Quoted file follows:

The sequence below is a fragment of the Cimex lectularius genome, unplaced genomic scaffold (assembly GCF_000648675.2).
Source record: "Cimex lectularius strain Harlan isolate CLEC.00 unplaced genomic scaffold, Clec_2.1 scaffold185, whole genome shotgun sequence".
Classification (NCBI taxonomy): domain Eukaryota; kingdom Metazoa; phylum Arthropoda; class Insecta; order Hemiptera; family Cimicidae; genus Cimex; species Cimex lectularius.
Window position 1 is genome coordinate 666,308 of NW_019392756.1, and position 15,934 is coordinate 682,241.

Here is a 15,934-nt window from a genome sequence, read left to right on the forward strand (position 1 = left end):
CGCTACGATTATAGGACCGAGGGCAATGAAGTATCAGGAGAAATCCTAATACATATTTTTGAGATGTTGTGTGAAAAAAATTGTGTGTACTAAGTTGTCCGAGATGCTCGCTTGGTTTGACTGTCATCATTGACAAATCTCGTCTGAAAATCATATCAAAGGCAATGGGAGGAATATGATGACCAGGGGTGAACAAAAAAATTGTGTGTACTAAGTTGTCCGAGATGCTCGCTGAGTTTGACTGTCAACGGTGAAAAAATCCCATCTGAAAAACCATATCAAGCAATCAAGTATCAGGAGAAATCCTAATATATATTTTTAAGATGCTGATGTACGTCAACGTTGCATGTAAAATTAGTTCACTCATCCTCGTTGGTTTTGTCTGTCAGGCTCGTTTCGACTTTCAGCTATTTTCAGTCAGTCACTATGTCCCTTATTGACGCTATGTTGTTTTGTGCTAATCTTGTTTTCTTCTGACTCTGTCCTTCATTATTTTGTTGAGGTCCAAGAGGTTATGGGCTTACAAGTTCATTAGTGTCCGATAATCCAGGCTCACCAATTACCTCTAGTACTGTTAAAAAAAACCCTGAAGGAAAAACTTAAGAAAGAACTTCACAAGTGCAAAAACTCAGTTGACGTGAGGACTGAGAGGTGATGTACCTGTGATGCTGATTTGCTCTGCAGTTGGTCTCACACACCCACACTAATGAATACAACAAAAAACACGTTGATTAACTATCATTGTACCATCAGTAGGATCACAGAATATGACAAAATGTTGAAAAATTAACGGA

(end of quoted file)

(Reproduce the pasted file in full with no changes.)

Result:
The sequence below is a fragment of the Cimex lectularius genome, unplaced genomic scaffold (assembly GCF_000648675.2).
Source record: "Cimex lectularius strain Harlan isolate CLEC.00 unplaced genomic scaffold, Clec_2.1 scaffold185, whole genome shotgun sequence".
Classification (NCBI taxonomy): domain Eukaryota; kingdom Metazoa; phylum Arthropoda; class Insecta; order Hemiptera; family Cimicidae; genus Cimex; species Cimex lectularius.
Window position 1 is genome coordinate 666,308 of NW_019392756.1, and position 15,934 is coordinate 682,241.

Here is a 15,934-nt window from a genome sequence, read left to right on the forward strand (position 1 = left end):
CGCTACGATTATAGGACCGAGGGCAATGAAGTATCAGGAGAAATCCTAATACATATTTTTGAGATGTTGTGTGAAAAAAATTGTGTGTACTAAGTTGTCCGAGATGCTCGCTTGGTTTGACTGTCATCATTGACAAATCTCGTCTGAAAATCATATCAAAGGCAATGGGAGGAATATGATGACCAGGGGTGAACAAAAAAATTGTGTGTACTAAGTTGTCCGAGATGCTCGCTGAGTTTGACTGTCAACGGTGAAAAAATCCCATCTGAAAAACCATATCAAGCAATCAAGTATCAGGAGAAATCCTAATATATATTTTTAAGATGCTGATGTACGTCAACGTTGCATGTAAAATTAGTTCACTCATCCTCGTTGGTTTTGTCTGTCAGGCTCGTTTCGACTTTCAGCTATTTTCAGTCAGTCACTATGTCCCTTATTGACGCTATGTTGTTTTGTGCTAATCTTGTTTTCTTCTGACTCTGTCCTTCATTATTTTGTTGAGGTCCAAGAGGTTATGGGCTTACAAGTTCATTAGTGTCCGATAATCCAGGCTCACCAATTACCTCTAGTACTGTTAAAAAAAACCCTGAAGGAAAAACTTAAGAAAGAACTTCACAAGTGCAAAAACTCAGTTGACGTGAGGACTGAGAGGTGATGTACCTGTGATGCTGATTTGCTCTGCAGTTGGTCTCACACACCCACACTAATGAATACAACAAAAAACACGTTGATTAACTATCATTGTACCATCAGTAGGATCACAGAATATGACAAAATGTTGAAAAATTAACGGA